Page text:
Religious groups often rely on a registration process to receive the legal status needed to operate openly. Yet, the registration process has become a recent source of controversy. This research uses case studies, trend data from three global collections, and fixed effects models using 19 waves of data to test for the consequences of introducing registration requirements within a nation. The case studies help us to understand the controversies and to identify how registration requirements have been used to increase restrictions on religions in the past, while the trend data document the increasing use of these requirements for discriminating against religions. Finally, the fixed effects models find that introducing registration requirements within a nation was followed by increased religious restrictions, especially for minority religions.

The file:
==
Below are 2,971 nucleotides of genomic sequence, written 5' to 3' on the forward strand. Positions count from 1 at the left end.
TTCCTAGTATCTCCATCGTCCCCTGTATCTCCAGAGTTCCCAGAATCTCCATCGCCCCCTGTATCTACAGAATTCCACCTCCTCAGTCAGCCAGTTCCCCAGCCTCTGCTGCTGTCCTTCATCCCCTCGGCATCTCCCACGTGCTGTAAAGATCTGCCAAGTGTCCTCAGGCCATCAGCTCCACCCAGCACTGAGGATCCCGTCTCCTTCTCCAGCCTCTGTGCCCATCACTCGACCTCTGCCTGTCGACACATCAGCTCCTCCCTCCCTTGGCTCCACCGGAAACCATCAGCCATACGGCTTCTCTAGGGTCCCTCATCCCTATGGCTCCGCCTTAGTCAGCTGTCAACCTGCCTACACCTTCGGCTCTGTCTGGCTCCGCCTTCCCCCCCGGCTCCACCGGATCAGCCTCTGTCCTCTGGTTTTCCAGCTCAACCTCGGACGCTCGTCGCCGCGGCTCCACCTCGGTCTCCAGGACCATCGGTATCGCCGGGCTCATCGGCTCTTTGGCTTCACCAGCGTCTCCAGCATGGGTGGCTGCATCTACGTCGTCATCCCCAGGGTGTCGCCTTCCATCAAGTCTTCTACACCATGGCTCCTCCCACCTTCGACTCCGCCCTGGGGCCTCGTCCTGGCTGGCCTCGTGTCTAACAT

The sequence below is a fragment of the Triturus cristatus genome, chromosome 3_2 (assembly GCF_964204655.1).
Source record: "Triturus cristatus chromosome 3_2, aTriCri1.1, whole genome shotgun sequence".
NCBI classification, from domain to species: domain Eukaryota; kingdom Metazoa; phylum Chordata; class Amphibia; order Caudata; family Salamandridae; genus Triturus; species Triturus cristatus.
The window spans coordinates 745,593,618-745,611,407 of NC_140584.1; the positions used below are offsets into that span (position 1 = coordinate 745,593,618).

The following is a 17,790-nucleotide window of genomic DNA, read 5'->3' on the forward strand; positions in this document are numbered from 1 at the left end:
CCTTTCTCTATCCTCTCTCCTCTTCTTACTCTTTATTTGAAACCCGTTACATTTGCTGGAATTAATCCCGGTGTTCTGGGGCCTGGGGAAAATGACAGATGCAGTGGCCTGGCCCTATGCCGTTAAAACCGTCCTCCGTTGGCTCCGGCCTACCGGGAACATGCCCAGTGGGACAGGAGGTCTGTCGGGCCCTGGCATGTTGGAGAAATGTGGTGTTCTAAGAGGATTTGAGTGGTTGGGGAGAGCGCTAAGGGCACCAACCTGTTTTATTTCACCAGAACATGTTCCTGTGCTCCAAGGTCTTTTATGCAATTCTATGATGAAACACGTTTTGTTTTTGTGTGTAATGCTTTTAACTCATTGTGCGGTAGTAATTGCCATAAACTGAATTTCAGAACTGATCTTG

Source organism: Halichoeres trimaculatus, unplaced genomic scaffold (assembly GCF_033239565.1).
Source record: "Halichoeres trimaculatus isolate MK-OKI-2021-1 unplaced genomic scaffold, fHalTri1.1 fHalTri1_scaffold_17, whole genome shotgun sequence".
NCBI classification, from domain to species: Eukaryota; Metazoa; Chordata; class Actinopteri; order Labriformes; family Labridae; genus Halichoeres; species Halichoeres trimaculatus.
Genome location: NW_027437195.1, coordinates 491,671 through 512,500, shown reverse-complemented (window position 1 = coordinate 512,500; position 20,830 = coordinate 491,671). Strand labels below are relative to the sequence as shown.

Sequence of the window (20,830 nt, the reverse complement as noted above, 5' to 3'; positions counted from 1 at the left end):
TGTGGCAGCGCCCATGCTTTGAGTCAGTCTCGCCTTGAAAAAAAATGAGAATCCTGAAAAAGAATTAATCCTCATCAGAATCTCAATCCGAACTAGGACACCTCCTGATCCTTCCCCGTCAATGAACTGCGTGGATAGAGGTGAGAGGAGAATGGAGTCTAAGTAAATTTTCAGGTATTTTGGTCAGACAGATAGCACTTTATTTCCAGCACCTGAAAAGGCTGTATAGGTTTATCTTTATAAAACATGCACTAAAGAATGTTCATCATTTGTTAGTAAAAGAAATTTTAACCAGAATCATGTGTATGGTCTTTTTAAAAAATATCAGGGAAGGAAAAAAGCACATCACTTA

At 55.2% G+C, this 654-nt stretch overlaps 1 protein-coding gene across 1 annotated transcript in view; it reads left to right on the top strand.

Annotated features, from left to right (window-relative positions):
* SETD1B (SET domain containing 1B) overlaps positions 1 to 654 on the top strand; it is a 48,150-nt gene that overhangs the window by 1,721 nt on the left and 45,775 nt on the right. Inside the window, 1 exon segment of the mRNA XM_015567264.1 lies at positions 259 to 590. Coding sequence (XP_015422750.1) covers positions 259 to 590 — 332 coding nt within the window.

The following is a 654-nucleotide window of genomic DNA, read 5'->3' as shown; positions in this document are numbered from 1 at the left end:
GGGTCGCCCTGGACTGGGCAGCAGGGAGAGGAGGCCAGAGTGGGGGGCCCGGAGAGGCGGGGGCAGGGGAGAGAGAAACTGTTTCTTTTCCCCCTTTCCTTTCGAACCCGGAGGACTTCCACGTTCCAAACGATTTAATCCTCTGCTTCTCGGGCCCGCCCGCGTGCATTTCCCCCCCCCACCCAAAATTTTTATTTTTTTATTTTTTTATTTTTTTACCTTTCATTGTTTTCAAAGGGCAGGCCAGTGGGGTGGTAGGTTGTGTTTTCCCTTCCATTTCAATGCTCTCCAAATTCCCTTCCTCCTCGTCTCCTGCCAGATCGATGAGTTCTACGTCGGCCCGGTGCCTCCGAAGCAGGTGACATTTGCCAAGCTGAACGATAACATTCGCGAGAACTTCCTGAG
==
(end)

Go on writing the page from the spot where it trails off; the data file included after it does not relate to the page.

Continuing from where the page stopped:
|Number of pages||17|
|Journal||Journal for the Scientific Study of Religion|
|State||Published - Dec 2017|
Bibliographical noteFunding Information:
Note: This project was made possible through the support of a grant from the John Templeton Foundation. The opinions expressed in this publication are those of the authors and do not necessarily reflect the views of the John Templeton Foundation.
© 2018 The Society for the Scientific Study of Religion
- religion and state
- religious discrimination
- religious freedom